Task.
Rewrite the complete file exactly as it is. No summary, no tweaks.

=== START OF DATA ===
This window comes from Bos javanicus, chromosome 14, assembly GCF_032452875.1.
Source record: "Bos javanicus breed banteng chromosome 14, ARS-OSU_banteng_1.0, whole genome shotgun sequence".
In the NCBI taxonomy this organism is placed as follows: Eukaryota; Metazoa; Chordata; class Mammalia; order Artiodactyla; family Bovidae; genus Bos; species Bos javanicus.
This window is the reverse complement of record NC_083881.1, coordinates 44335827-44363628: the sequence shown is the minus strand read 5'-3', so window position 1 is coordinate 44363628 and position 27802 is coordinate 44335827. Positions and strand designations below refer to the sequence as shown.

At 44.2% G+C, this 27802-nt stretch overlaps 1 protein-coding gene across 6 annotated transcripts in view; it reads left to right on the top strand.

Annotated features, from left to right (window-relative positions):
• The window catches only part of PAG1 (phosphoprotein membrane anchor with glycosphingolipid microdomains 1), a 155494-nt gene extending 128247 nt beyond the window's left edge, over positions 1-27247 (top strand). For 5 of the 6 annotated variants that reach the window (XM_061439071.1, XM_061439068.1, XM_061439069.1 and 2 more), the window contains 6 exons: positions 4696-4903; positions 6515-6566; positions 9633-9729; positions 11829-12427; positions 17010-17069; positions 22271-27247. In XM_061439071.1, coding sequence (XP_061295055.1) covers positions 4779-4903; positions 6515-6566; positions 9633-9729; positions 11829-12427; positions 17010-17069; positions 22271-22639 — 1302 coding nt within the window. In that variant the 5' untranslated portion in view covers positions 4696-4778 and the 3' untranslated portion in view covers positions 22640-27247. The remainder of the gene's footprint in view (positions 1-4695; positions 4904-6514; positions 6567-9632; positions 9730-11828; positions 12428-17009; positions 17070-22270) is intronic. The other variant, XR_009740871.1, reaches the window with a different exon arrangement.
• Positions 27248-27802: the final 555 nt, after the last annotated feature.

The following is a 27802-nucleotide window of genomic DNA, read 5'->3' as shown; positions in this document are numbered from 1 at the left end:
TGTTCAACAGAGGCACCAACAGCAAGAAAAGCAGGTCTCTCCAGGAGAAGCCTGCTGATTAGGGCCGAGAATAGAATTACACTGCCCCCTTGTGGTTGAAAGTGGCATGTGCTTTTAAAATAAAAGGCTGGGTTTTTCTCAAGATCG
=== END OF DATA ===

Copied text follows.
This window comes from Bos javanicus, chromosome 14, assembly GCF_032452875.1.
Source record: "Bos javanicus breed banteng chromosome 14, ARS-OSU_banteng_1.0, whole genome shotgun sequence".
In the NCBI taxonomy this organism is placed as follows: Eukaryota; Metazoa; Chordata; class Mammalia; order Artiodactyla; family Bovidae; genus Bos; species Bos javanicus.
This window is the reverse complement of record NC_083881.1, coordinates 44335827-44363628: the sequence shown is the minus strand read 5'-3', so window position 1 is coordinate 44363628 and position 27802 is coordinate 44335827. Positions and strand designations below refer to the sequence as shown.

At 44.2% G+C, this 27802-nt stretch overlaps 1 protein-coding gene across 6 annotated transcripts in view; it reads left to right on the top strand.

Annotated features, from left to right (window-relative positions):
• The window catches only part of PAG1 (phosphoprotein membrane anchor with glycosphingolipid microdomains 1), a 155494-nt gene extending 128247 nt beyond the window's left edge, over positions 1-27247 (top strand). For 5 of the 6 annotated variants that reach the window (XM_061439071.1, XM_061439068.1, XM_061439069.1 and 2 more), the window contains 6 exons: positions 4696-4903; positions 6515-6566; positions 9633-9729; positions 11829-12427; positions 17010-17069; positions 22271-27247. In XM_061439071.1, coding sequence (XP_061295055.1) covers positions 4779-4903; positions 6515-6566; positions 9633-9729; positions 11829-12427; positions 17010-17069; positions 22271-22639 — 1302 coding nt within the window. In that variant the 5' untranslated portion in view covers positions 4696-4778 and the 3' untranslated portion in view covers positions 22640-27247. The remainder of the gene's footprint in view (positions 1-4695; positions 4904-6514; positions 6567-9632; positions 9730-11828; positions 12428-17009; positions 17070-22270) is intronic. The other variant, XR_009740871.1, reaches the window with a different exon arrangement.
• Positions 27248-27802: the final 555 nt, after the last annotated feature.

The following is a 27802-nucleotide window of genomic DNA, read 5'->3' as shown; positions in this document are numbered from 1 at the left end:
TGTTCAACAGAGGCACCAACAGCAAGAAAAGCAGGTCTCTCCAGGAGAAGCCTGCTGATTAGGGCCGAGAATAGAATTACACTGCCCCCTTGTGGTTGAAAGTGGCATGTGCTTTTAAAATAAAAGGCTGGGTTTTTCTCAAGATCG